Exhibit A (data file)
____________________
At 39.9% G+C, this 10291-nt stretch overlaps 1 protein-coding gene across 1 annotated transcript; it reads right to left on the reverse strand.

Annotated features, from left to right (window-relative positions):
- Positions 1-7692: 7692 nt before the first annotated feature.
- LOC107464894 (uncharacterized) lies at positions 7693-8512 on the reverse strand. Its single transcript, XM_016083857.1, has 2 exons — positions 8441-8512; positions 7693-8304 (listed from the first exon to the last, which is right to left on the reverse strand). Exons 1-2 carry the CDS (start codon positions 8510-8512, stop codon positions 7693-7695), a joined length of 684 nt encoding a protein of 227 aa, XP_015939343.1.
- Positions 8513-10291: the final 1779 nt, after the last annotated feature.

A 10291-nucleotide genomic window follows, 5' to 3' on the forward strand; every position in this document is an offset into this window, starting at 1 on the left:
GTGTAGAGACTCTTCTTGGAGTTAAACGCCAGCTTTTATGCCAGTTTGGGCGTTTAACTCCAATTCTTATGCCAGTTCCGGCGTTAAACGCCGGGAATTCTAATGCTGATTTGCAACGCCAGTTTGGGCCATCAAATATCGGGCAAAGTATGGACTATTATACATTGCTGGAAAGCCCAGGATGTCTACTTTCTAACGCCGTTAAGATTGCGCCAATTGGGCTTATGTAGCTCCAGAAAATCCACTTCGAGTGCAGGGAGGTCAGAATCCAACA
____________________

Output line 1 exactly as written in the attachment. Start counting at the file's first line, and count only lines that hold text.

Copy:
At 39.9% G+C, this 10291-nt stretch overlaps 1 protein-coding gene across 1 annotated transcript; it reads right to left on the reverse strand.